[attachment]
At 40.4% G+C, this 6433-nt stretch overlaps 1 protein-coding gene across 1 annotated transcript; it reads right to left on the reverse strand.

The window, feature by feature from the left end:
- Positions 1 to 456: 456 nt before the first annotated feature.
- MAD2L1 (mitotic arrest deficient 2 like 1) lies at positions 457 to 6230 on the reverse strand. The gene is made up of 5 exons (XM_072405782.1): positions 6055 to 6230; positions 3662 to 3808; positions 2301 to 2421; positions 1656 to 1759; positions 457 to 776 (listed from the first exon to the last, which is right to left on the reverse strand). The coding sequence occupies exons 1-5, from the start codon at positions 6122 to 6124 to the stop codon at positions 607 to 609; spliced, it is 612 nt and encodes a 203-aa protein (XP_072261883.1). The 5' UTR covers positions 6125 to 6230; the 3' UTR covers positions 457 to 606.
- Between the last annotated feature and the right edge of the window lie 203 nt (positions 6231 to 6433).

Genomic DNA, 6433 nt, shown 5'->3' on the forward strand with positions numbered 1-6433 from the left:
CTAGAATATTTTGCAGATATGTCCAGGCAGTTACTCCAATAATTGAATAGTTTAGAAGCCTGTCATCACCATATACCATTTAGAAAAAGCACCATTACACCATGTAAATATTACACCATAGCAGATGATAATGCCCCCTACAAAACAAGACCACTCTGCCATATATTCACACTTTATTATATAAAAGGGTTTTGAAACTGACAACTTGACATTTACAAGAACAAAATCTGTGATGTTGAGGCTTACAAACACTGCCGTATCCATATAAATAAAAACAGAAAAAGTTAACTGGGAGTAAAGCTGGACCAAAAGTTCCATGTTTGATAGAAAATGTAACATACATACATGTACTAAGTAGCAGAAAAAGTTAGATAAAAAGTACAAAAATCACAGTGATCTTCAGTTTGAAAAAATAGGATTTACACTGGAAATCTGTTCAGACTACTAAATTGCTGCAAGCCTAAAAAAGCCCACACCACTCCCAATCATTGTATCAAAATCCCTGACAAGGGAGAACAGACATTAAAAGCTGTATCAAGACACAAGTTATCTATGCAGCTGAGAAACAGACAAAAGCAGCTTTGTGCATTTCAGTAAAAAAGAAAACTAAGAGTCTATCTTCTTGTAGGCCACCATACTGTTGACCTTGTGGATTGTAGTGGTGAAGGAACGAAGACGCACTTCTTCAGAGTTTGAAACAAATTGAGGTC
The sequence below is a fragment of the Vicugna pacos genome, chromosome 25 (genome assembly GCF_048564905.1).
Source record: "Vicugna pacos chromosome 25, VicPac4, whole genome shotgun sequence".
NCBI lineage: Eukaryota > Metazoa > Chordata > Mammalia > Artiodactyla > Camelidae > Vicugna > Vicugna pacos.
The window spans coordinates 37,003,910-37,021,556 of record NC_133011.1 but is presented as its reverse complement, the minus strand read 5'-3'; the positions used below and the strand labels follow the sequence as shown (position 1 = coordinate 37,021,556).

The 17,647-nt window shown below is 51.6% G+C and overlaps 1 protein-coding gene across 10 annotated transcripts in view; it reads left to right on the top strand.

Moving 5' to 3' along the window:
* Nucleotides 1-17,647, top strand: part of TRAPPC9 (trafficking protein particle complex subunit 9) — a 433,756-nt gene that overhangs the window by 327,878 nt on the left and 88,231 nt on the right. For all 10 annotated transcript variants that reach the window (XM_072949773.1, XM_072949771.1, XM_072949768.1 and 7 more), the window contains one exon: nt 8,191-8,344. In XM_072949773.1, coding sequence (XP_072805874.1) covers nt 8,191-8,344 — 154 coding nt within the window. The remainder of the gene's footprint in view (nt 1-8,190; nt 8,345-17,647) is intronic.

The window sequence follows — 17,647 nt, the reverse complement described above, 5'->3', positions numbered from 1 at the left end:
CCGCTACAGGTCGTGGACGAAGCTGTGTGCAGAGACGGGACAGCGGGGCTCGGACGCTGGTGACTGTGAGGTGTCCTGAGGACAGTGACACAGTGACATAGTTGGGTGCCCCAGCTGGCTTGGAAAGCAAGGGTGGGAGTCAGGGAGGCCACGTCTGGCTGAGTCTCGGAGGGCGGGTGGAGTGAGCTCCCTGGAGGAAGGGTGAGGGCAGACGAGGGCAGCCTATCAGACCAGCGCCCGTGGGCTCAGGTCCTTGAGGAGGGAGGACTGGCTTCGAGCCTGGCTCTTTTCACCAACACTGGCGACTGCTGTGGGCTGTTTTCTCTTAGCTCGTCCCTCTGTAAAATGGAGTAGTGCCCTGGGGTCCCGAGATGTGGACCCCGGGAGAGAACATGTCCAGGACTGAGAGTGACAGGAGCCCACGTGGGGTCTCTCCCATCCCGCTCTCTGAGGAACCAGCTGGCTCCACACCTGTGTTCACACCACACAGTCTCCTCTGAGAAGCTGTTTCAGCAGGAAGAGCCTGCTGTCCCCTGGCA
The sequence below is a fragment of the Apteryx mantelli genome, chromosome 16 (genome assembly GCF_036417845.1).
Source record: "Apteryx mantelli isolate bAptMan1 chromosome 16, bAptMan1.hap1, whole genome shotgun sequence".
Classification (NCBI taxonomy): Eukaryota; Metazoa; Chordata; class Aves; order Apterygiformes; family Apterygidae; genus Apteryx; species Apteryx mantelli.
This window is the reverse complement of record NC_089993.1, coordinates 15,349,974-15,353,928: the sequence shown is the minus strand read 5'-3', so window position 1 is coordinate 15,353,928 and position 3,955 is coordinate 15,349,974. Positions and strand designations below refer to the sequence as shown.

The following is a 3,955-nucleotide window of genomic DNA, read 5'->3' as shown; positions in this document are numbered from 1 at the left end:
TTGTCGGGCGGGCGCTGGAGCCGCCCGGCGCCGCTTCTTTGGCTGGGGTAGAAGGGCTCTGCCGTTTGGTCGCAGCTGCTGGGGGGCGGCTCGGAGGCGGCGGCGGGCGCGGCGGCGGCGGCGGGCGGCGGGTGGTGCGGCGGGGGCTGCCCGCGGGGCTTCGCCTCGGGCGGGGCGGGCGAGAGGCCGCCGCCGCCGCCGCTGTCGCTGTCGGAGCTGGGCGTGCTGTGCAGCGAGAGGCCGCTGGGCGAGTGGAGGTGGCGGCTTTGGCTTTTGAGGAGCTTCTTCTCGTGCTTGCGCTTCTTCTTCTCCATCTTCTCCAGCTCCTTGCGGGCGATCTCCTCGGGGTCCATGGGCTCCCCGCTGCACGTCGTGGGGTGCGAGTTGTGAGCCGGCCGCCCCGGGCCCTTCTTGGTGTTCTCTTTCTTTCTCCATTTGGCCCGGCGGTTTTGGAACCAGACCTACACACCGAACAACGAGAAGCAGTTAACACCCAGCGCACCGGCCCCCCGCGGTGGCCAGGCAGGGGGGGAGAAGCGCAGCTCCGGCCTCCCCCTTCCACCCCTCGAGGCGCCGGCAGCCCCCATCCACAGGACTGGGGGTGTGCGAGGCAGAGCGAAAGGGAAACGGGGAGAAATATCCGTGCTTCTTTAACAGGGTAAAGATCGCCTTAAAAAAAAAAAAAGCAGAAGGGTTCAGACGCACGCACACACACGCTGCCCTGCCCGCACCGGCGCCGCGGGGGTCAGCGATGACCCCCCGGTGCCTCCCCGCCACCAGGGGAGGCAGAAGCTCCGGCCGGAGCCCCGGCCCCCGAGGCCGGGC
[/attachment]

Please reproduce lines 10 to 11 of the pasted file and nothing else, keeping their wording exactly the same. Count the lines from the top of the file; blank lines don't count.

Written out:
NCBI lineage: Eukaryota > Metazoa > Chordata > Mammalia > Artiodactyla > Camelidae > Vicugna > Vicugna pacos.
The window spans coordinates 37,003,910-37,021,556 of record NC_133011.1 but is presented as its reverse complement, the minus strand read 5'-3'; the positions used below and the strand labels follow the sequence as shown (position 1 = coordinate 37,021,556).